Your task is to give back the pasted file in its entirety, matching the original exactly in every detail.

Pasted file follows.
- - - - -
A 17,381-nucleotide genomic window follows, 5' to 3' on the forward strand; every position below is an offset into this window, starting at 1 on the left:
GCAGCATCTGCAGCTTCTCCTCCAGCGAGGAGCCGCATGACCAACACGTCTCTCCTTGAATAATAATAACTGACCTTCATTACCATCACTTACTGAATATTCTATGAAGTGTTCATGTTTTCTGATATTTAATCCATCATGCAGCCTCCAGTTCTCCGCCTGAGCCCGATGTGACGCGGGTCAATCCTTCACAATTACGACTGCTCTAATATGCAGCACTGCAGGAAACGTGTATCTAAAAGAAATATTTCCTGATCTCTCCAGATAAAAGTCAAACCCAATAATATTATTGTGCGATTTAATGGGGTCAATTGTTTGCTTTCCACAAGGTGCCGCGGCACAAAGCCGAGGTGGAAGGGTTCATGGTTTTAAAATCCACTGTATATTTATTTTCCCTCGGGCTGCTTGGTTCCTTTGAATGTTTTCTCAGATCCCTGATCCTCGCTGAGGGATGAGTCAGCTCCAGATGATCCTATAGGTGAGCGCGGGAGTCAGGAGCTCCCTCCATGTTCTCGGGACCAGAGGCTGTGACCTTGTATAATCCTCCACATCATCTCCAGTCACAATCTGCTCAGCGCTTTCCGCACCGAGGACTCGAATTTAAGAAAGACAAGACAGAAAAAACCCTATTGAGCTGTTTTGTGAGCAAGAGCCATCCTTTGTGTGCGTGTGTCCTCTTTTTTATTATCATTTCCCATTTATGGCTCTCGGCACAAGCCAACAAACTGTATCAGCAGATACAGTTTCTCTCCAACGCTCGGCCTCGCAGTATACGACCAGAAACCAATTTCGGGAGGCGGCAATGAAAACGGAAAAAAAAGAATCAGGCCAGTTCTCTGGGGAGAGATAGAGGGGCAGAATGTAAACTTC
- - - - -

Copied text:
A 17,381-nucleotide genomic window follows, 5' to 3' on the forward strand; every position below is an offset into this window, starting at 1 on the left:
GCAGCATCTGCAGCTTCTCCTCCAGCGAGGAGCCGCATGACCAACACGTCTCTCCTTGAATAATAATAACTGACCTTCATTACCATCACTTACTGAATATTCTATGAAGTGTTCATGTTTTCTGATATTTAATCCATCATGCAGCCTCCAGTTCTCCGCCTGAGCCCGATGTGACGCGGGTCAATCCTTCACAATTACGACTGCTCTAATATGCAGCACTGCAGGAAACGTGTATCTAAAAGAAATATTTCCTGATCTCTCCAGATAAAAGTCAAACCCAATAATATTATTGTGCGATTTAATGGGGTCAATTGTTTGCTTTCCACAAGGTGCCGCGGCACAAAGCCGAGGTGGAAGGGTTCATGGTTTTAAAATCCACTGTATATTTATTTTCCCTCGGGCTGCTTGGTTCCTTTGAATGTTTTCTCAGATCCCTGATCCTCGCTGAGGGATGAGTCAGCTCCAGATGATCCTATAGGTGAGCGCGGGAGTCAGGAGCTCCCTCCATGTTCTCGGGACCAGAGGCTGTGACCTTGTATAATCCTCCACATCATCTCCAGTCACAATCTGCTCAGCGCTTTCCGCACCGAGGACTCGAATTTAAGAAAGACAAGACAGAAAAAACCCTATTGAGCTGTTTTGTGAGCAAGAGCCATCCTTTGTGTGCGTGTGTCCTCTTTTTTATTATCATTTCCCATTTATGGCTCTCGGCACAAGCCAACAAACTGTATCAGCAGATACAGTTTCTCTCCAACGCTCGGCCTCGCAGTATACGACCAGAAACCAATTTCGGGAGGCGGCAATGAAAACGGAAAAAAAAGAATCAGGCCAGTTCTCTGGGGAGAGATAGAGGGGCAGAATGTAAACTTC